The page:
This time I am looking for a particular model, which is kind of vintage already and can rarely be found in a dealer's showroom. So I'll be buying from an individual. Thus, I'm not sure yet in which state I'll be making this purchase.

That said, I'd very much grateful for any input on my questions.

1) If I buy a bike from an individual, what is the leagal and safest way to go? Can we (seller and buyer) go to some dealer or other authorized firm (maybe a lawyer) who will do all the paperwork? Or just a home made Bill of Sale will do?

2) What do I have to do to be able to legally ride this bike in US through several states? I actually need only 3-5 days to get to the port in New Jersey. And I don't have too much time either, only about a week.

3) Insuracnce. I already know that a non-resident can get a purchased bike insured. But what about the price? How much is it approx? 10, 100 or 1000?

A few notes:
I have the Russian motorcycle driving license and an International license as well.
I have a friend in New York, who is an American (unfortuantely, he's terribly bad at legal stuff and knows nothing about motorcycles).
I'm on a tight budget.
I heard that some states do issue temporary plates for short time interstate drive (Illinois, for one).

Sorry again for butting in into the thread.

Cheers,
Anton.
Anton,

If you purchase from a private individual in NY all you need is the title signed by him and a bill of sale. You will also need insurance, the insurance company will email you an insurance card and you will need all 3 items plus your license to register in NY.

If you can get a license plate then you can ride it legally.

If you need help getting it to the port I can give you a hand (I have a trailer).

I have to go to the DMV office here in NYC to renew my license and will try to get you as much info as possible.

Good luck,

John
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  #6  
Old 17 Feb 2012
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Quote:
Originally Posted by Cinquegrana View Post
Anton,

If you purchase from a private individual in NY all you need is the title signed by him and a bill of sale. You will also need insurance, the insurance company will email you an insurance card and you will need all 3 items plus your license to register in NY.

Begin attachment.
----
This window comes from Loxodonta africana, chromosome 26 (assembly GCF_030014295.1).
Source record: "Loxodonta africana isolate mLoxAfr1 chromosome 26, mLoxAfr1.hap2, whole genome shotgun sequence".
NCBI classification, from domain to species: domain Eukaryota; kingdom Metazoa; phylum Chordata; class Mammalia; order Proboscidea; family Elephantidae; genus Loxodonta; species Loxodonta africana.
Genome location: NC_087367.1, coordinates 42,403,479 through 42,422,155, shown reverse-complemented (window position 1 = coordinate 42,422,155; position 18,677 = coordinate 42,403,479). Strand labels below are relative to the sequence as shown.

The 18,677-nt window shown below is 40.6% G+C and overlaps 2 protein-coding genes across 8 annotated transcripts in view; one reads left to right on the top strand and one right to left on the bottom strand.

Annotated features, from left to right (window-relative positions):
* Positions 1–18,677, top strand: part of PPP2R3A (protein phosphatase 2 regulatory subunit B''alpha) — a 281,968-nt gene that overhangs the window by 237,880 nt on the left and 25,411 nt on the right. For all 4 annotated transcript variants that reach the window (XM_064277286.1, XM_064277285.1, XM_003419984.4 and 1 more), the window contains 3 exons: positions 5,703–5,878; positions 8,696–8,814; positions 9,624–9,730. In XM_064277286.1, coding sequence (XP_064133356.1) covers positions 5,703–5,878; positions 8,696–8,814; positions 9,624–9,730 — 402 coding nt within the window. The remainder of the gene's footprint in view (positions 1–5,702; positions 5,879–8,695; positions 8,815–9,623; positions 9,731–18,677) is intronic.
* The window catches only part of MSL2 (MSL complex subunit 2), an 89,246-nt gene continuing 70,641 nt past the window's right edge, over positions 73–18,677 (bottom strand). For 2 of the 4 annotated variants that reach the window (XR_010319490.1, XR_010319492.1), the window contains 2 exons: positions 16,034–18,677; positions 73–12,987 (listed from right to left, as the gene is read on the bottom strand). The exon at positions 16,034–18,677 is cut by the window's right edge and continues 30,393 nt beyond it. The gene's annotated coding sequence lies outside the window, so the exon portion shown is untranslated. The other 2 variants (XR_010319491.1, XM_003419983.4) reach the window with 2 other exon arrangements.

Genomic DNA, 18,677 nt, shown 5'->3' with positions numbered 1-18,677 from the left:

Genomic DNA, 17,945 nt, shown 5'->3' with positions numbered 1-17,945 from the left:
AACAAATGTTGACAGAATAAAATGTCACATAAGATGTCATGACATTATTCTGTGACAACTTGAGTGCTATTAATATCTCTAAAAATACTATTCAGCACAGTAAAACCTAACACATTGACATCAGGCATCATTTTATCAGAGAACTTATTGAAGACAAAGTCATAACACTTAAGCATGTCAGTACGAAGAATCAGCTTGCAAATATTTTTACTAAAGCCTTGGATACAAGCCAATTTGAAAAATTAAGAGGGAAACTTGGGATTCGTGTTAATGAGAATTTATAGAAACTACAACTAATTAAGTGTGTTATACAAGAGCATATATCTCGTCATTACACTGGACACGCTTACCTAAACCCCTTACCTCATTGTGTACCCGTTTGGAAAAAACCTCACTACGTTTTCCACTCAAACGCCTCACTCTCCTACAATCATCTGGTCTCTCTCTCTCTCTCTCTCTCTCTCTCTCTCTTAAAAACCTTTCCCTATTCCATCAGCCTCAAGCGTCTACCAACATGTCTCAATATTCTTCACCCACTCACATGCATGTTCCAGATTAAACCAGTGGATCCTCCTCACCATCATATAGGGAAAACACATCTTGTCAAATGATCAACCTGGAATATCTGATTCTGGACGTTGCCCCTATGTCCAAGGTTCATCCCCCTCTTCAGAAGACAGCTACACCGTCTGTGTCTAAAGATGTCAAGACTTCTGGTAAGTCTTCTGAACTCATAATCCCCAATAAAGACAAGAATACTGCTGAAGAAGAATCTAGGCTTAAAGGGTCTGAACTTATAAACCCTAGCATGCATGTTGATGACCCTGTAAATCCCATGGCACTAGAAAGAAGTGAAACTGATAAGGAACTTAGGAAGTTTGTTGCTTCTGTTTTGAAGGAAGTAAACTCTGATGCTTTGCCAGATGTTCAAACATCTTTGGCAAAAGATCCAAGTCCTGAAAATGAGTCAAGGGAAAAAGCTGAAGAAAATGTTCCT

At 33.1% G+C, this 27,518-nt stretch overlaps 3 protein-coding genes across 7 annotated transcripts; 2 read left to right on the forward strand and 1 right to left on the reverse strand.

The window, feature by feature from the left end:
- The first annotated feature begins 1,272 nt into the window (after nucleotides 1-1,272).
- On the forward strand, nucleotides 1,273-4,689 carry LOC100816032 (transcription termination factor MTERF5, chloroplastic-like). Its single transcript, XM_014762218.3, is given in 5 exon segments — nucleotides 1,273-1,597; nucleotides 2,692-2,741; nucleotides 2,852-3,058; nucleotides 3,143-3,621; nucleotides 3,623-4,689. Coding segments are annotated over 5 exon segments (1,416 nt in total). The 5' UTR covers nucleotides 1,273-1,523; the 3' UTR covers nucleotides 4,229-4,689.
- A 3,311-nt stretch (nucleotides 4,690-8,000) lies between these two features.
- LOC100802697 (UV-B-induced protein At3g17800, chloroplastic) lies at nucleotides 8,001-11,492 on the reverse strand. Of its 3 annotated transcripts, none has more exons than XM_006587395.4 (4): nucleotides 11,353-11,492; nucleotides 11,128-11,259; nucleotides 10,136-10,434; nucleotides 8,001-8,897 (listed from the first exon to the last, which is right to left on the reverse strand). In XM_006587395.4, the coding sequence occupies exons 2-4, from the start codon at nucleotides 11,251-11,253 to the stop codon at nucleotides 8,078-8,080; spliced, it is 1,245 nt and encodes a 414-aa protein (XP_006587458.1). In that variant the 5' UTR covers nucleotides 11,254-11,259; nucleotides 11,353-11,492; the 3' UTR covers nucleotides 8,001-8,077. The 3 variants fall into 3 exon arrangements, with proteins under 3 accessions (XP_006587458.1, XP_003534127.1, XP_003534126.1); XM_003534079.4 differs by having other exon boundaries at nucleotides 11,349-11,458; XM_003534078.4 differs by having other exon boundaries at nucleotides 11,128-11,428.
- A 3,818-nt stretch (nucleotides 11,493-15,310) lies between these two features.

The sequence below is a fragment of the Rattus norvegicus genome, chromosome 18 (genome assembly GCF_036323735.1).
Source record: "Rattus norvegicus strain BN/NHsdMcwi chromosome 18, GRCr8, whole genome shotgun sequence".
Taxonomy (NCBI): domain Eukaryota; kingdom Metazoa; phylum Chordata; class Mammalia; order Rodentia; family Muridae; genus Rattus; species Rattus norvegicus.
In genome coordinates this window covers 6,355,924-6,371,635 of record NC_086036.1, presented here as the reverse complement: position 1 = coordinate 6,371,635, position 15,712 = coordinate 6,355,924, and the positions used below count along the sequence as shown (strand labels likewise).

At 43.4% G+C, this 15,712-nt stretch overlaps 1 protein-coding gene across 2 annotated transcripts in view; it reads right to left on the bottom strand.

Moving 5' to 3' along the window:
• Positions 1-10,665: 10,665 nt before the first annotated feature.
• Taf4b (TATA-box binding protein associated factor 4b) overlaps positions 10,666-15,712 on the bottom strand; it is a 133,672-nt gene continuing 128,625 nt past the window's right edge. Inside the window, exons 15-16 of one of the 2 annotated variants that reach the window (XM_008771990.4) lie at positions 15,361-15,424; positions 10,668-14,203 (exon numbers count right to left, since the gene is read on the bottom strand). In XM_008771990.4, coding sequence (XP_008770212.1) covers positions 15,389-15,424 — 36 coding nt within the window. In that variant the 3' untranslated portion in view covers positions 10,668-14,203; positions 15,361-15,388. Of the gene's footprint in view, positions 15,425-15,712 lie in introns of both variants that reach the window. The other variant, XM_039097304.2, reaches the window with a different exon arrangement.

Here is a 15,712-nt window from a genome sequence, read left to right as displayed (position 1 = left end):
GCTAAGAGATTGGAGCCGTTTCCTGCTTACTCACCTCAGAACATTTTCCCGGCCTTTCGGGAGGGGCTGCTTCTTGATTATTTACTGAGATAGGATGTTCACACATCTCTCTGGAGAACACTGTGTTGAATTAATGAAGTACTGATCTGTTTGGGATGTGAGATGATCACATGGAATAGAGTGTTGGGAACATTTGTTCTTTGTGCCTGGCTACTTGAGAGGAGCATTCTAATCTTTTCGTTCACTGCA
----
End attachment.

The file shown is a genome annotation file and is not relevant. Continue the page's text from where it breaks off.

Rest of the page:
If you can get a license plate then you can ride it legally.

If you need help getting it to the port I can give you a hand (I have a trailer).

I have to go to the DMV office here in NYC to renew my license and will try to get you as much info as possible.

Good luck,

John
Thanks for the info, John!

Do you know anything about the costs?
How much is insurance and registration? Does the temporary registration allow to go to other states? How long does it take from arriving at the DMV with all the docs and being able to ride? Do I have to surrender the original title to get a new one? Do I have to pay sales tax if I'm going to export the bike?
Can I get a vehicle inspection if it's expired? Where?

Thanks for your offer with the trailer, but first - I really doubt that I'll be able to find the bike I'm looking for around NY (that'd be an ideal situation, but I've been looking into the market for half a year already). And second, I always wanted to travel at least a little bit in the states on a bike. I have already drove cars in US (from NYC to Daytona Beach and back, and from LA to Vegas), but that's a different thing, as you know

Do you know about laws in Texas? I saw some really great listings there.

Sorry to shower you with questions, I've been piling them in my head for a year.
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  #7  
Old 17 Feb 2012
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Location: Tappan, NY USA
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Do you know anything about the costs?